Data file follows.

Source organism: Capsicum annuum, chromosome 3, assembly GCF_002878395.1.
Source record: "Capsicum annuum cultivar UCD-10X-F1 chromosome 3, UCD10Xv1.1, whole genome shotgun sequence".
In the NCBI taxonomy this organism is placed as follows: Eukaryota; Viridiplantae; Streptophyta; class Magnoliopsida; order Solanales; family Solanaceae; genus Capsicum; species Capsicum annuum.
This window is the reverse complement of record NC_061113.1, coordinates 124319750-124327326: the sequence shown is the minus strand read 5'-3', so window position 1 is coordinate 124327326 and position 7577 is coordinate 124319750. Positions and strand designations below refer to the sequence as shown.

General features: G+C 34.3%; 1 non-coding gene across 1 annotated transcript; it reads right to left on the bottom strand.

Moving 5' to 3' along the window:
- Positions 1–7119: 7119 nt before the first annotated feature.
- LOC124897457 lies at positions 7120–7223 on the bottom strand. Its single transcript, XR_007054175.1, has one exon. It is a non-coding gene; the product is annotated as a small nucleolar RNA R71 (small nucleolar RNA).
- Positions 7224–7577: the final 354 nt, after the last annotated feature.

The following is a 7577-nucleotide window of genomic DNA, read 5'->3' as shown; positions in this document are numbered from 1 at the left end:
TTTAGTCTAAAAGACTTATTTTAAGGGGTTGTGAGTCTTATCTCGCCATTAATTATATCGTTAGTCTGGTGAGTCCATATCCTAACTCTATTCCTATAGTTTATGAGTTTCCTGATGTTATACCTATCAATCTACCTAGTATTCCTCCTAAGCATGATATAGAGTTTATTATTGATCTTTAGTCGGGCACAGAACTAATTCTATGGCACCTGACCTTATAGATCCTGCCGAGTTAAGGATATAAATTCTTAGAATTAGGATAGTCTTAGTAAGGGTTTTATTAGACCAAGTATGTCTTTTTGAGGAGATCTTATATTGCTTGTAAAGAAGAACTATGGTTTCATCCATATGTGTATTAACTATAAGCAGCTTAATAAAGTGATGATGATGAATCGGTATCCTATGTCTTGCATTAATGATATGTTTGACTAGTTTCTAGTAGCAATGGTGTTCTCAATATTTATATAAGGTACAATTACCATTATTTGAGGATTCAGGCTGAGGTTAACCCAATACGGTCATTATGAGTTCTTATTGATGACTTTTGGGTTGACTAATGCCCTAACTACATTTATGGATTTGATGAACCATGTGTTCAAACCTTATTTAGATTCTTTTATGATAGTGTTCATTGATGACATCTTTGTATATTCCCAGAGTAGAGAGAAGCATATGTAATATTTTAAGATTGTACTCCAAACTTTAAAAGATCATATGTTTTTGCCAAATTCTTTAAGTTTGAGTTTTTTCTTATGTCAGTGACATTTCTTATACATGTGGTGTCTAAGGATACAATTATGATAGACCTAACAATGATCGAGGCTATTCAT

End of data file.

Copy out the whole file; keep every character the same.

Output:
Source organism: Capsicum annuum, chromosome 3, assembly GCF_002878395.1.
Source record: "Capsicum annuum cultivar UCD-10X-F1 chromosome 3, UCD10Xv1.1, whole genome shotgun sequence".
In the NCBI taxonomy this organism is placed as follows: Eukaryota; Viridiplantae; Streptophyta; class Magnoliopsida; order Solanales; family Solanaceae; genus Capsicum; species Capsicum annuum.
This window is the reverse complement of record NC_061113.1, coordinates 124319750-124327326: the sequence shown is the minus strand read 5'-3', so window position 1 is coordinate 124327326 and position 7577 is coordinate 124319750. Positions and strand designations below refer to the sequence as shown.

General features: G+C 34.3%; 1 non-coding gene across 1 annotated transcript; it reads right to left on the bottom strand.

Moving 5' to 3' along the window:
- Positions 1–7119: 7119 nt before the first annotated feature.
- LOC124897457 lies at positions 7120–7223 on the bottom strand. Its single transcript, XR_007054175.1, has one exon. It is a non-coding gene; the product is annotated as a small nucleolar RNA R71 (small nucleolar RNA).
- Positions 7224–7577: the final 354 nt, after the last annotated feature.

The following is a 7577-nucleotide window of genomic DNA, read 5'->3' as shown; positions in this document are numbered from 1 at the left end:
TTTAGTCTAAAAGACTTATTTTAAGGGGTTGTGAGTCTTATCTCGCCATTAATTATATCGTTAGTCTGGTGAGTCCATATCCTAACTCTATTCCTATAGTTTATGAGTTTCCTGATGTTATACCTATCAATCTACCTAGTATTCCTCCTAAGCATGATATAGAGTTTATTATTGATCTTTAGTCGGGCACAGAACTAATTCTATGGCACCTGACCTTATAGATCCTGCCGAGTTAAGGATATAAATTCTTAGAATTAGGATAGTCTTAGTAAGGGTTTTATTAGACCAAGTATGTCTTTTTGAGGAGATCTTATATTGCTTGTAAAGAAGAACTATGGTTTCATCCATATGTGTATTAACTATAAGCAGCTTAATAAAGTGATGATGATGAATCGGTATCCTATGTCTTGCATTAATGATATGTTTGACTAGTTTCTAGTAGCAATGGTGTTCTCAATATTTATATAAGGTACAATTACCATTATTTGAGGATTCAGGCTGAGGTTAACCCAATACGGTCATTATGAGTTCTTATTGATGACTTTTGGGTTGACTAATGCCCTAACTACATTTATGGATTTGATGAACCATGTGTTCAAACCTTATTTAGATTCTTTTATGATAGTGTTCATTGATGACATCTTTGTATATTCCCAGAGTAGAGAGAAGCATATGTAATATTTTAAGATTGTACTCCAAACTTTAAAAGATCATATGTTTTTGCCAAATTCTTTAAGTTTGAGTTTTTTCTTATGTCAGTGACATTTCTTATACATGTGGTGTCTAAGGATACAATTATGATAGACCTAACAATGATCGAGGCTATTCAT